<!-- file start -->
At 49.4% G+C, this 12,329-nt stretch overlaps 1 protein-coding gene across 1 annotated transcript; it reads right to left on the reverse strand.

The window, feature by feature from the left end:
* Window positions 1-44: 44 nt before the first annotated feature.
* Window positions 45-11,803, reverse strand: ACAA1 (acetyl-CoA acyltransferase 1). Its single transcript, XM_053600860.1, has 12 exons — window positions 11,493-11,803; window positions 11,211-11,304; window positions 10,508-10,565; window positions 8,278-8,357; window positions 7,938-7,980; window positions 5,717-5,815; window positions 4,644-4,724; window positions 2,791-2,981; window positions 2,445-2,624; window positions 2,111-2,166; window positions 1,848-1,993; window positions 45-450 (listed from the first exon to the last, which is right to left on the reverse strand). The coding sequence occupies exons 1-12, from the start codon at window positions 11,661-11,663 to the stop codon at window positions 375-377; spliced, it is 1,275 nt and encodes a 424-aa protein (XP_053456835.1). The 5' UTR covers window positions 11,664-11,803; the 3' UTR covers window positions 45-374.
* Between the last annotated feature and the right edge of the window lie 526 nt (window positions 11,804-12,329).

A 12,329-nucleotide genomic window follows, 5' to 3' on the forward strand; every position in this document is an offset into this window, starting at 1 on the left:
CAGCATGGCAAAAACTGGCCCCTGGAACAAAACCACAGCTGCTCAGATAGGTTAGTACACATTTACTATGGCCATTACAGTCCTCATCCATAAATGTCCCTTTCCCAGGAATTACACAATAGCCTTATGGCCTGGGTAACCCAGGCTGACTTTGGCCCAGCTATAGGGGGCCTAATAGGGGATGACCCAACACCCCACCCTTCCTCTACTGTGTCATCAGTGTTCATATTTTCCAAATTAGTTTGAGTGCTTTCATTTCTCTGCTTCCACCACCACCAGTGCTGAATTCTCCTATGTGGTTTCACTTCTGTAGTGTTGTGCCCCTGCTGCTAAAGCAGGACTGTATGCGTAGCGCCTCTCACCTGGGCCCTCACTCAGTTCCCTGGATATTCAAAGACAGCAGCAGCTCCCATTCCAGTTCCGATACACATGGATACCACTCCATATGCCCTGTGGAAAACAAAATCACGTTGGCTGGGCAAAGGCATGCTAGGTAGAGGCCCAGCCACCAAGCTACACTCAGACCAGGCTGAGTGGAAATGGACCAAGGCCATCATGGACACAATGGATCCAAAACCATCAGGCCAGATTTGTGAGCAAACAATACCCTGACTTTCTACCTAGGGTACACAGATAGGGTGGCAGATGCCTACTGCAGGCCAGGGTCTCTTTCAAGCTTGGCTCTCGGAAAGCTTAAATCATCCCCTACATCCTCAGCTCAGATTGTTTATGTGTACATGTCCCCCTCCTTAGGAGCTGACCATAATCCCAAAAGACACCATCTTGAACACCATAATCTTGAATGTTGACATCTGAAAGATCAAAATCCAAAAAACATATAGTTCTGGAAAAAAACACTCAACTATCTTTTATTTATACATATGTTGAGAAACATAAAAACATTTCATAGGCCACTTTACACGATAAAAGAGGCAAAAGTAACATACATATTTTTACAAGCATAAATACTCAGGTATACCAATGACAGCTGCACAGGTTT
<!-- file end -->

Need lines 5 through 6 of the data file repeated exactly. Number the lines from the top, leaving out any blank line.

* Between the last annotated feature and the right edge of the window lie 526 nt (window positions 11,804-12,329).

A 12,329-nucleotide genomic window follows, 5' to 3' on the forward strand; every position in this document is an offset into this window, starting at 1 on the left: